Justice Elena Kagan talks pro bono service with ABA president

Supreme Court Associate Justice Elena Kagan spoke out about her worries that the public could view the court as politicized, the influences on her career and the importance of pro bono service during a wide-ranging discussion with American Bar Association President Bob Carlson.

   ABA President Bob Carlson and U.S. Supreme Court Associate Justice Elena Kagan

ABA President Bob Carlson and U.S. Supreme Court Associate Justice Elena Kagan

As dean of Harvard Law School from 2003-09, Kagan said she learned by meeting alumni that lawyers can do pro bono work in very different ways ­– full time, in smaller and larger increments as career trajectories allow, and through philanthropy. Opportunities to make a difference abound, “and that’s a great thing about the legal profession,” she said.

Kagan also said the court needs to “protect” its “extraordinary” standing with the American public that enables it to believe in the Supreme Court and follow its decisions.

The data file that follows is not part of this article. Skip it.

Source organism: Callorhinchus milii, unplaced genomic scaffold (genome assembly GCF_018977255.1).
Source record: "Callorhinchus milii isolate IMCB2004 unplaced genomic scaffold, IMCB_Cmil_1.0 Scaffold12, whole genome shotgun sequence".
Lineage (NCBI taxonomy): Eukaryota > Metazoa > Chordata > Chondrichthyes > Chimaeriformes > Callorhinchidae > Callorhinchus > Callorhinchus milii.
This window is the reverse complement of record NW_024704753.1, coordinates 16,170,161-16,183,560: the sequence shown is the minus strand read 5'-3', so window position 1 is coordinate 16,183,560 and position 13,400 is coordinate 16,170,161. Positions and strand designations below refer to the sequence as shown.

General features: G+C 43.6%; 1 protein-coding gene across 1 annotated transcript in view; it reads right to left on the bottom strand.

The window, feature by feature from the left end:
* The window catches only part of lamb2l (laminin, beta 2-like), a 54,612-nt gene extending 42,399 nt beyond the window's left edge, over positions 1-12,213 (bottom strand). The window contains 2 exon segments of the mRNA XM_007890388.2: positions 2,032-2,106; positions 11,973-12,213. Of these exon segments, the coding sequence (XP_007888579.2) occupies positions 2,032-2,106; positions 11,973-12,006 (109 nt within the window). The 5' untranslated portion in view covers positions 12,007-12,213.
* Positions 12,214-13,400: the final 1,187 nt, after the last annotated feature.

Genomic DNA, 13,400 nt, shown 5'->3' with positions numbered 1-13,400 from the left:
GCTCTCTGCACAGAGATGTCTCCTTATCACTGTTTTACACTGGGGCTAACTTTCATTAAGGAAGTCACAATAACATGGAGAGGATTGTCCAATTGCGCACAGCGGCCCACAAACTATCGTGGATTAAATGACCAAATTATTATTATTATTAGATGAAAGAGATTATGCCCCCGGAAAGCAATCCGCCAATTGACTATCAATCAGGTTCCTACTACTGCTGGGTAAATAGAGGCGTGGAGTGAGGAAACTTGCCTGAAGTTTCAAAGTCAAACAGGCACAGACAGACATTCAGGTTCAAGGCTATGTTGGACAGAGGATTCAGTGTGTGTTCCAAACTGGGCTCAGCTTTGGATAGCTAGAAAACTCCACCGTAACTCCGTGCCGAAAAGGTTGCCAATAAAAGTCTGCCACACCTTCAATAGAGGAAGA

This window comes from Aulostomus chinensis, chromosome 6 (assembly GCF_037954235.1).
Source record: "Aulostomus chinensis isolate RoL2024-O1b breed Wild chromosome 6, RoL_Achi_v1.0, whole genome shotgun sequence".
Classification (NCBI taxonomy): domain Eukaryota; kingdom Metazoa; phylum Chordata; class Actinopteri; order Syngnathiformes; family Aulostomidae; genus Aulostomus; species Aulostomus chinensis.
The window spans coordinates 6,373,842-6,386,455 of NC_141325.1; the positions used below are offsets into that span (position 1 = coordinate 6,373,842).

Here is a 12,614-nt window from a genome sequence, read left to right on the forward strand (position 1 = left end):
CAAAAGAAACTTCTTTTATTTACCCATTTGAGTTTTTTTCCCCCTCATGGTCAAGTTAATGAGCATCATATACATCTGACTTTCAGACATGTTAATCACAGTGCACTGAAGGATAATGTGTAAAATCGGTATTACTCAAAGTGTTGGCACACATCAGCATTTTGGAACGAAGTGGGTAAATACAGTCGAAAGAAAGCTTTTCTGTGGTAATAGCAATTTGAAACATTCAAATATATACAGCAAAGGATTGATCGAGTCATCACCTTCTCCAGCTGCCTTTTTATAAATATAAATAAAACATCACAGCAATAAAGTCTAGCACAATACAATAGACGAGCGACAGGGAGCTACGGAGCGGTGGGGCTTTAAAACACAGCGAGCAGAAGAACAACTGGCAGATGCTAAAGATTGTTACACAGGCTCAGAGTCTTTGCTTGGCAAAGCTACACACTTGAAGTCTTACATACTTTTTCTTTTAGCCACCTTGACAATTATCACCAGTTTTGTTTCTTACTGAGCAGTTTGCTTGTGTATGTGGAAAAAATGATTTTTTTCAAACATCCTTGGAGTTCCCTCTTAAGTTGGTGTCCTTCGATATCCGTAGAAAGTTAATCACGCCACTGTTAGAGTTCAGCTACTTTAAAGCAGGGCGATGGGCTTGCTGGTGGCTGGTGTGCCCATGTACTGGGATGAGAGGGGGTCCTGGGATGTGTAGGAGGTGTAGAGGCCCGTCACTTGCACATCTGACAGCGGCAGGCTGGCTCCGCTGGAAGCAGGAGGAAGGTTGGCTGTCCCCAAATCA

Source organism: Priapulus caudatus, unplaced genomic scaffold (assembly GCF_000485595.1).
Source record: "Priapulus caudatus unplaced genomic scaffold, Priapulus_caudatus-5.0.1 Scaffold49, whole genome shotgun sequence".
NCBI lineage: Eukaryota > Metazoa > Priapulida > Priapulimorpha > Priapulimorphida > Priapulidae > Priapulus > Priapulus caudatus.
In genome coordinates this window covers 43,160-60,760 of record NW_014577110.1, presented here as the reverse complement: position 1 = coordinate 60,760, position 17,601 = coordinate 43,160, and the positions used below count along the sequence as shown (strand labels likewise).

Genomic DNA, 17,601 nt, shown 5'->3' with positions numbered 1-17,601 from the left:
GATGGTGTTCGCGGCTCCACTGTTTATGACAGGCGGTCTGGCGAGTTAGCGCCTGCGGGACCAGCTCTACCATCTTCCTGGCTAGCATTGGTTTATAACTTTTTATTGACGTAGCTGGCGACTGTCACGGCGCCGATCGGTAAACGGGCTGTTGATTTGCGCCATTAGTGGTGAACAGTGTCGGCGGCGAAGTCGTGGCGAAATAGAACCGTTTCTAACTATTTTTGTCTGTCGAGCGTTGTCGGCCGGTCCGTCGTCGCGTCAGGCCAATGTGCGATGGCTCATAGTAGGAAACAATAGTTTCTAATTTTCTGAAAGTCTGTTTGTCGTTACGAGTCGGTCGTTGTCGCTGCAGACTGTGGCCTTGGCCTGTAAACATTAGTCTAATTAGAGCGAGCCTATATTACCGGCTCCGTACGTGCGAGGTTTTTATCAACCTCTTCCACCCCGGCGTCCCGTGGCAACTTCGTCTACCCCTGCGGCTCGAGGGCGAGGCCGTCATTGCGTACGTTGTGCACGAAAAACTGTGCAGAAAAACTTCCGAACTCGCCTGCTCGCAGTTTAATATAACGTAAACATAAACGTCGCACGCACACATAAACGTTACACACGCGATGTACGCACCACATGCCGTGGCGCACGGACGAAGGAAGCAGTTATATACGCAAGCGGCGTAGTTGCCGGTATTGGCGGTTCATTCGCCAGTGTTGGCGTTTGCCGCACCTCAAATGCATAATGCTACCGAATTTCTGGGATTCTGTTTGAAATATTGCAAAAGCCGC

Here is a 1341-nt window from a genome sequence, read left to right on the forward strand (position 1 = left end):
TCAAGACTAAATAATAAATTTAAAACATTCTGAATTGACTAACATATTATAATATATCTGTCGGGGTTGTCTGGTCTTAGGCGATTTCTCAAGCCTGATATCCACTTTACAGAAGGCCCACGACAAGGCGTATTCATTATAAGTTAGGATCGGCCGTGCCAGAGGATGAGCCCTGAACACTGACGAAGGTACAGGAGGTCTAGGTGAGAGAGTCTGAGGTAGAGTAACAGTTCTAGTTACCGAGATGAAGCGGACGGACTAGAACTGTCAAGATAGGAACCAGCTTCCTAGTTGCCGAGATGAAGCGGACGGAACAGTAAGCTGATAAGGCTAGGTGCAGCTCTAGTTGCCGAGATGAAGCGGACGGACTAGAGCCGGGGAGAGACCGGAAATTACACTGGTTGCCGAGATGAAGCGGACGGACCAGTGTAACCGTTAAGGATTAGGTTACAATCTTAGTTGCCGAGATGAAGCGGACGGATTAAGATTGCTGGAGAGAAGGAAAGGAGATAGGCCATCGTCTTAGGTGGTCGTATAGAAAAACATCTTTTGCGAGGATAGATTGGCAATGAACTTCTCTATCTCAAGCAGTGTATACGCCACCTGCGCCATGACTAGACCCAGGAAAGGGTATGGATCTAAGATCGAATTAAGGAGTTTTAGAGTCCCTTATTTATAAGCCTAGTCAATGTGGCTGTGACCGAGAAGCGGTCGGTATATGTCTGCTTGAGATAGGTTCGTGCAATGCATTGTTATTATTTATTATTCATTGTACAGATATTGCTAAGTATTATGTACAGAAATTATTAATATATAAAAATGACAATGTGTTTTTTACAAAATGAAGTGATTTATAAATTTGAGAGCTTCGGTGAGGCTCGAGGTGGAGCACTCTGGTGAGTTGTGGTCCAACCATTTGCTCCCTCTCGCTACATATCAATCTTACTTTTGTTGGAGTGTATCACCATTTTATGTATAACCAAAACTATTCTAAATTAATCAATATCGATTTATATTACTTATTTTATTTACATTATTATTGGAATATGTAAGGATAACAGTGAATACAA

In a typical year, she said, the court rules unanimously in about half of its cases, while about one-third of them have an overwhelming majority. The court is closely split only in about 10 to 15 percent of its cases. When the court’s rulings are close, “it’s not because we’re partisan in the way that people in Congress are partisan,” Kagan said. “It’s because we have certain judicial philosophies, thoughts about how to interpret the Constitution, thoughts about how to interpret statutes.”

Kagan said that if the public were to view such splits as partisan, it would be “very damaging for the court and what it does in our society.”  

The Oct. 24 event at the Georgetown University Law Center was held in honor of the 10th anniversary of the National Celebration of Pro Bono. The National Celebration began in 2009 to showcase pro bono service. In the 10 years since, more than 7,000 events have taken place in all 50 states, the District of Columbia, Puerto Rico and Canada.

Kagan is the honorary chair of the 2018 National Celebration, which ran Oct. 21-27.

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